Experts: DOD malaria drug policy for detainees is malpractice
January 23, 2011
WASHINGTON — The rules governing medicine for detainees at Guantanamo are strict and specific: Minor aches get no more than 650 mg of Tylenol every six hours, sore throats get no more than one lozenge every four hours, itchy scalps mandate anti-dandruff shampoo for 15 minutes no more than twice a week.
And every detainee, regardless of their medical history, receives a heavy dose of mefloquine, an anti-malarial drug known to cause depression, paranoia and hallucinations — even if they’ve never shown any signs of carrying the disease.
Medical experts say the Defense Department policy of giving detainees large doses of mefloquine is poor medical practice at best and torture at worst. A report from Seton Hall University researchers last month said such a decision “is not medically justified” in light of the medications’ side effects, labeling the practice “gross malpractice or deliberate misuse of the drug.”
Researchers note that mefloquine has been used in the past by the CIA for “enhanced interrogation techniques” and “experimentation in behavioral modification,” suggesting that the medication may be another in a line of controversial practices at the naval base.
But Defense officials deny any such accusation, calling use of the drug a standard and accepted medical practice.
Mefloquine, better known by the brand name Larium, has been a medication of last resort among American physicians for years. In July 2009, Defense Department officials ordered military physicians to stop using mefloquine as their top malarial treatment because of its dangerous side effects. The Centers for Disease Control and Prevention have issued similar warnings.
But Pentagon officials confirmed that each of the 700-plus detainees who have been housed at Guantanamo has received the medication as part of the standard inprocessing procedure.
Upon entry, each detainee is given two doses of mefloquine totaling 1,250mg over a 12-hour period. They also receive a 400mg dose of albendazole, a parasite treatment drug with minor side effects such as dizziness and nausea. In certain cases, detainees may also receive later doses of primaquine, another anti-malarial with similar side effects to mefloquine.
Typically, when mefloquine is used to prevent malaria, physicians prescribe a 250mg dose. The larger 1,250mg dose is reserved for treatment of known cases of the disease and can stay in a patient’s system for weeks. The side effects can linger that long as well.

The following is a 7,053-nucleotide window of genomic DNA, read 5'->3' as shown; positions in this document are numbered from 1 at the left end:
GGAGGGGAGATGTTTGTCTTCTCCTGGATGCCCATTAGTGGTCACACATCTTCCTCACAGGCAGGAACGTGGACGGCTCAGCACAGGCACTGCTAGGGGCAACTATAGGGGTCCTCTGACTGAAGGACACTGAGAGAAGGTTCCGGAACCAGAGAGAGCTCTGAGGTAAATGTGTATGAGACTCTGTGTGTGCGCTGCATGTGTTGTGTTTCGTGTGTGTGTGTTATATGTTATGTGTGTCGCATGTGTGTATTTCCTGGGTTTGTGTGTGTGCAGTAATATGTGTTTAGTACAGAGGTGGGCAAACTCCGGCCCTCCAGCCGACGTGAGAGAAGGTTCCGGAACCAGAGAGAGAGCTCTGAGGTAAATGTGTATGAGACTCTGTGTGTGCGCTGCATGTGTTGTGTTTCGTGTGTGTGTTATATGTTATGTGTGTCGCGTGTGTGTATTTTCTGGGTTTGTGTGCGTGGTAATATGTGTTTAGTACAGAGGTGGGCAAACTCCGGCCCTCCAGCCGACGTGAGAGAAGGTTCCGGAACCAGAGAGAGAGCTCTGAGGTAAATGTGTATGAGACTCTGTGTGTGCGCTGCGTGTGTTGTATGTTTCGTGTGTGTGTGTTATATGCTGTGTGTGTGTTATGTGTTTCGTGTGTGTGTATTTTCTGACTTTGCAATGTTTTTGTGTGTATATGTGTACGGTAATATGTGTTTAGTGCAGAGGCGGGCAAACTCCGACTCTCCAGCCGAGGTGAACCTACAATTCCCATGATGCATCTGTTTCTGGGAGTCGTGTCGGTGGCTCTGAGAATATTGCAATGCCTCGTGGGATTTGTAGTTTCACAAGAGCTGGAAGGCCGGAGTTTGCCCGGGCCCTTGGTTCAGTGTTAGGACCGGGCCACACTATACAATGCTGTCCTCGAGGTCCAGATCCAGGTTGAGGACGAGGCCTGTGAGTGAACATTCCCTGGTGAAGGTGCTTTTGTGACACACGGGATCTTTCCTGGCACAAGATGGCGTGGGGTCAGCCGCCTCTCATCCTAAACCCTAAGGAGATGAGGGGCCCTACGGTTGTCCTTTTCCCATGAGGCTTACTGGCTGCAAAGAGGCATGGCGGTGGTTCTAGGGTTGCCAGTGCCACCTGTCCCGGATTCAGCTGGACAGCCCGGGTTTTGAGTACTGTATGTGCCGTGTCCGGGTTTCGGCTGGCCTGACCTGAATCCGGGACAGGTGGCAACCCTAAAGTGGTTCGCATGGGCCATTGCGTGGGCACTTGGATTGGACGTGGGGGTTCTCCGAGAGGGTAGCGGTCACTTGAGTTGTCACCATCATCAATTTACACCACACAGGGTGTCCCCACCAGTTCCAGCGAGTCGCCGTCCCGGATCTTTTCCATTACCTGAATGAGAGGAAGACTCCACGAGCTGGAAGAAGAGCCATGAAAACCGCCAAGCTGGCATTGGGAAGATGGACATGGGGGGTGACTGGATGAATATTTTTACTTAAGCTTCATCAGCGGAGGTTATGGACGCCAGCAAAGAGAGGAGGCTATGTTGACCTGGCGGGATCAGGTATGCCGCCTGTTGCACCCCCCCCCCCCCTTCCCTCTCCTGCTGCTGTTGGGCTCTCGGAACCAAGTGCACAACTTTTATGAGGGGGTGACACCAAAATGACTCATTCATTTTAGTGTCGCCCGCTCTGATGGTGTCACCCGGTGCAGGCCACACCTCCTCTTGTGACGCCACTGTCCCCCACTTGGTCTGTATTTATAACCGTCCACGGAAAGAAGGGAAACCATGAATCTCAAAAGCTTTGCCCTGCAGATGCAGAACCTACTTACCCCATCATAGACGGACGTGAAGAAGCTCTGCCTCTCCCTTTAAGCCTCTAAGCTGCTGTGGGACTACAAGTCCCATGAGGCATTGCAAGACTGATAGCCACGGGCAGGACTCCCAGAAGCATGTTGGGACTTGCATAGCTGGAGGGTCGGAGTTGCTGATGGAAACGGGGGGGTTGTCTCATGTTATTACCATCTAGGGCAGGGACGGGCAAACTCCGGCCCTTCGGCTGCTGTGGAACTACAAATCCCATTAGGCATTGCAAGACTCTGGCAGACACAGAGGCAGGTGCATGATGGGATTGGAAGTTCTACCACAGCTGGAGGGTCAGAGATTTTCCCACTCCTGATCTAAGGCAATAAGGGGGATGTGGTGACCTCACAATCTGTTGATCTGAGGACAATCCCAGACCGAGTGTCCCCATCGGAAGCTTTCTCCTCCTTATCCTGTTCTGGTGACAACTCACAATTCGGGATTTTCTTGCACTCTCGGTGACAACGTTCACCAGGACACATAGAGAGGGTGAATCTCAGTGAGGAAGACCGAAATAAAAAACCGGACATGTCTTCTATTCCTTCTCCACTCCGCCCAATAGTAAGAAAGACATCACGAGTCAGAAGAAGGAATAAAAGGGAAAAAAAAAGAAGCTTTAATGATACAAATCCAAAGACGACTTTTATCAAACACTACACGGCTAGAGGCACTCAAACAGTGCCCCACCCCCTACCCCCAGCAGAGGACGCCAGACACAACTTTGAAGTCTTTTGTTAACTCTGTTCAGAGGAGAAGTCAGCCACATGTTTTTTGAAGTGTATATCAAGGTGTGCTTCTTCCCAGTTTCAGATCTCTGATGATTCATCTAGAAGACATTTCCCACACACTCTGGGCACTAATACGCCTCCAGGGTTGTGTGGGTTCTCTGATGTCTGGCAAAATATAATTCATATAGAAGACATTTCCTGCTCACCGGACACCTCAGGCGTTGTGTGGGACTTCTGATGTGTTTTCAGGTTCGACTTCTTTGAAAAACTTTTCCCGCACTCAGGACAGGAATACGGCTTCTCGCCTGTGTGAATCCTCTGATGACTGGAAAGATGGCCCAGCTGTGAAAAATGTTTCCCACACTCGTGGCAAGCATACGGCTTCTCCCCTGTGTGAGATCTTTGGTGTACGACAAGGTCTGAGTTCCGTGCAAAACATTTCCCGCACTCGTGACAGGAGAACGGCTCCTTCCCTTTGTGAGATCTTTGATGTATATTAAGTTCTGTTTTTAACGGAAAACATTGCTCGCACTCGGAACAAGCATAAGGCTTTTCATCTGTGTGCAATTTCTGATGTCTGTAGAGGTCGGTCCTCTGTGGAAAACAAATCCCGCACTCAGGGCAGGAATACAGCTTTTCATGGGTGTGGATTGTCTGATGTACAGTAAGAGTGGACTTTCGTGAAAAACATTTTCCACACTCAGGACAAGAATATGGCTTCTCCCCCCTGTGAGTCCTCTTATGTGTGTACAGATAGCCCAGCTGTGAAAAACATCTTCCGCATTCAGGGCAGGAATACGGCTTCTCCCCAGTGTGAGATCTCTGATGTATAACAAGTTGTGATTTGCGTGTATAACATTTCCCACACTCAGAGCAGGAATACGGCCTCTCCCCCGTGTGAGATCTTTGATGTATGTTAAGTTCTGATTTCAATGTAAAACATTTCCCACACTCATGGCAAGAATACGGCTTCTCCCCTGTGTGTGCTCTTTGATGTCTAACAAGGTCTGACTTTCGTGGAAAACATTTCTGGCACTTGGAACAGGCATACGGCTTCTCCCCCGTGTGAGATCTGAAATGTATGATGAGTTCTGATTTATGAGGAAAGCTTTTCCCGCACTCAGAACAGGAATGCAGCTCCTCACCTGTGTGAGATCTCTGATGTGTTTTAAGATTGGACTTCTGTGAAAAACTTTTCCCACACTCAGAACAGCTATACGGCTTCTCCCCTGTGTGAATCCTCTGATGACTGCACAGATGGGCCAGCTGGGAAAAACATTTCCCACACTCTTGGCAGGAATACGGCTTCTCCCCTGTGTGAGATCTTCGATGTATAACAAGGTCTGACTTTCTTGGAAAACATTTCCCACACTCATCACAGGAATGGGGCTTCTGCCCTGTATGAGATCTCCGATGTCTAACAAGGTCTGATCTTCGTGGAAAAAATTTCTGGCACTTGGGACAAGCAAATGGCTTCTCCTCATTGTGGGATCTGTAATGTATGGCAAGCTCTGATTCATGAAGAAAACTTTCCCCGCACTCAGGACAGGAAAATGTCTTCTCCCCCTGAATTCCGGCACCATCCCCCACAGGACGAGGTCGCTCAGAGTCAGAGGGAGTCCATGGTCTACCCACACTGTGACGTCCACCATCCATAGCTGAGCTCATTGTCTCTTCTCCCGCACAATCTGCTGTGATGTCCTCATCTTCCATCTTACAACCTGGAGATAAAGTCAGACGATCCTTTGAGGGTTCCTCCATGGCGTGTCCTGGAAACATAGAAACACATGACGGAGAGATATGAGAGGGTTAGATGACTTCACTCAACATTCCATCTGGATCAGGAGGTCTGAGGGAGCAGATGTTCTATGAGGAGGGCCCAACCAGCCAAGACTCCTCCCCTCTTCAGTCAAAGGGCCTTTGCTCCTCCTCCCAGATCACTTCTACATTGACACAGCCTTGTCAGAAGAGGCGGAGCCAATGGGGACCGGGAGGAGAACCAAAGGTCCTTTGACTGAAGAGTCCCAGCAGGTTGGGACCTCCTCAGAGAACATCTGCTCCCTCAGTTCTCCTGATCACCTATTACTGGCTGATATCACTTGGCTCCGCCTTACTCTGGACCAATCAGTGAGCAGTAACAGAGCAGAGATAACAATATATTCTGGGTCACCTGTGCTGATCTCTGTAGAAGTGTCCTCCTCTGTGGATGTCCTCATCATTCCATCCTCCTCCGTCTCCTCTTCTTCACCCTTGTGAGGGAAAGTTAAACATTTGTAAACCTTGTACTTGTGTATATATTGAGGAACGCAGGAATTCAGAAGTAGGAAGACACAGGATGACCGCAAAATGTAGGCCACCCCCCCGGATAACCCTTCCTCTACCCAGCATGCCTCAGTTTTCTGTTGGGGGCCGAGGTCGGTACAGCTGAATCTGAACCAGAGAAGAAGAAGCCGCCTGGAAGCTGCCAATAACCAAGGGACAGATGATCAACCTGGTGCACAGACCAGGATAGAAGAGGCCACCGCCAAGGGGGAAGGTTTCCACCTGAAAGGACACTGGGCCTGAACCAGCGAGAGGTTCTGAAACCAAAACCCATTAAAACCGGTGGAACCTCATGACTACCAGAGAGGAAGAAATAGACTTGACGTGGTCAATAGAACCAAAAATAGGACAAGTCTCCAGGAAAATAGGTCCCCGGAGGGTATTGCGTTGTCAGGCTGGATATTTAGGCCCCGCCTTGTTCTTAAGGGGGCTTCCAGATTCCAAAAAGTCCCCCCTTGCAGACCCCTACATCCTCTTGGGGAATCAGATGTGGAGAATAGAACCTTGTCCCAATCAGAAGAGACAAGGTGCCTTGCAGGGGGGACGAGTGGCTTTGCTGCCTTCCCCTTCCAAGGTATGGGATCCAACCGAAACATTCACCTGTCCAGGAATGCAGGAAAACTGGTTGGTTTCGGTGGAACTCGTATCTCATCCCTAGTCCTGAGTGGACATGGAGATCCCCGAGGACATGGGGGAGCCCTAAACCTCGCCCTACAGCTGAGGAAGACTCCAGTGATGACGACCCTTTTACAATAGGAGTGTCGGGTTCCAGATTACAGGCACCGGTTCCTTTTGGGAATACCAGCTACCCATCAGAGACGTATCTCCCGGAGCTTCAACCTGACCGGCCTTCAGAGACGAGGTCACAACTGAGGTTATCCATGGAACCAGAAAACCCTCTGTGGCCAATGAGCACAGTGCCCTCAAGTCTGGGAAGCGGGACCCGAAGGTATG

“The best I could say is that this is reckless disregard for the health of the detainees,” said Mark Denbeaux, an author of the university’s report and director of Seton Hall’s Center for Policy and Research. “They’re clearly not doing it for the health of the detainees, but for the health of others there.”
Malaria, a parasitic blood disease that can be fatal within 48 hours, is most commonly spread through human contact with mosquitoes. The World Health Organization estimates that nearly 1 million people are killed each year by the disease, with the hardest hit areas in Africa, Southeast Asia and the South Pacific.
But U.S. forces in Afghanistan routinely take other anti-malarial drugs — with fewer side effects — as a prophylactic. The CDC lists lower altitude areas of the country (anything under 6,500 feet) as a risk for contracting the disease.
A simple blood test could determine which Guantanamo detainees have malaria, Denbeaux said, and those individuals could be treated quickly and effectively without any risk of the disease spreading to guards or other personnel at the base.
According to documents released by the watchdog group TruthOut.org, the military does conduct a blood test of all detainees for malaria — along with screening for diseases like HIV and Hepatitis B — as part of the inprocessing, but not until after the mefloquine dose is administered.